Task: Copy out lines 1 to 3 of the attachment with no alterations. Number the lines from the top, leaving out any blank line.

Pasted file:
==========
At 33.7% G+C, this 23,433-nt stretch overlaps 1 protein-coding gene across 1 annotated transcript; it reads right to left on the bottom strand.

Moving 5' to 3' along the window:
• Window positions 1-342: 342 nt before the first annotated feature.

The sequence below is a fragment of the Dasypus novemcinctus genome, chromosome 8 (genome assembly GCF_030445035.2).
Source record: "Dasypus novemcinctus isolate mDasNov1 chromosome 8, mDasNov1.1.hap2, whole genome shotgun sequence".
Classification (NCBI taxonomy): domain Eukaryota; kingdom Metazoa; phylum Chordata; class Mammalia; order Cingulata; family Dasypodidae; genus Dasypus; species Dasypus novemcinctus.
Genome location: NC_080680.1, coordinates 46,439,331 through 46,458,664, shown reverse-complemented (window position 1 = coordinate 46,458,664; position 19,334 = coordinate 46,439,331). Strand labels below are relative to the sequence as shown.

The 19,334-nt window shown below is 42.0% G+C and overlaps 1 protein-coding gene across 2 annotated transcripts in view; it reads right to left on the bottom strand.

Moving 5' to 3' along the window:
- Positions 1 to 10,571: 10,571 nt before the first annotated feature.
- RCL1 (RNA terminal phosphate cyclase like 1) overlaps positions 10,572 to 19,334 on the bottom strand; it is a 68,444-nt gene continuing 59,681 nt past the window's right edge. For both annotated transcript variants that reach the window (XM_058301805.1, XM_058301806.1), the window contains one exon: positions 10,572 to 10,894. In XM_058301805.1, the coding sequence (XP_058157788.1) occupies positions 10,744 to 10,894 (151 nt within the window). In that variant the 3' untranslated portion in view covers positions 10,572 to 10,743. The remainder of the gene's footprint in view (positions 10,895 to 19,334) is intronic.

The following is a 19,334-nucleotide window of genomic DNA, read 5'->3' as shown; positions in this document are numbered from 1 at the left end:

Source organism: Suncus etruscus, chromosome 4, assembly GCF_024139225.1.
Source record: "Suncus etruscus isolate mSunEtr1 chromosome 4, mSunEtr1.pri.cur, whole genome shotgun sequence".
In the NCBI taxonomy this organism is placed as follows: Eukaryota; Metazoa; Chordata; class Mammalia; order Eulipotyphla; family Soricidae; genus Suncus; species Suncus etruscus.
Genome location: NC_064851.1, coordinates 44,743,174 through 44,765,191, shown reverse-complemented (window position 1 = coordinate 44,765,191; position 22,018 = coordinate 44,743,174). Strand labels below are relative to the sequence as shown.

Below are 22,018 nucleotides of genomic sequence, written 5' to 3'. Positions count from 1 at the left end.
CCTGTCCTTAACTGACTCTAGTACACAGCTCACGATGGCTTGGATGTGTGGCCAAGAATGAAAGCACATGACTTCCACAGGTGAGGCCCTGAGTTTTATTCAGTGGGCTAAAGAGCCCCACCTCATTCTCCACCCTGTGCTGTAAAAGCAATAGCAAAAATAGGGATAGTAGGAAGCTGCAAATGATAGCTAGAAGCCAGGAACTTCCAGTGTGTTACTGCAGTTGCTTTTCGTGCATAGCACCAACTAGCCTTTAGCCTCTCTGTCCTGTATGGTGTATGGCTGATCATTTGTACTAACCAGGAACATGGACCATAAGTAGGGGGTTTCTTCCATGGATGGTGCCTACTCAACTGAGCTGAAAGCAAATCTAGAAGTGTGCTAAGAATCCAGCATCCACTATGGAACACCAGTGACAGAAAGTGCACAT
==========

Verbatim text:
At 33.7% G+C, this 23,433-nt stretch overlaps 1 protein-coding gene across 1 annotated transcript; it reads right to left on the bottom strand.

Moving 5' to 3' along the window:
• Window positions 1-342: 342 nt before the first annotated feature.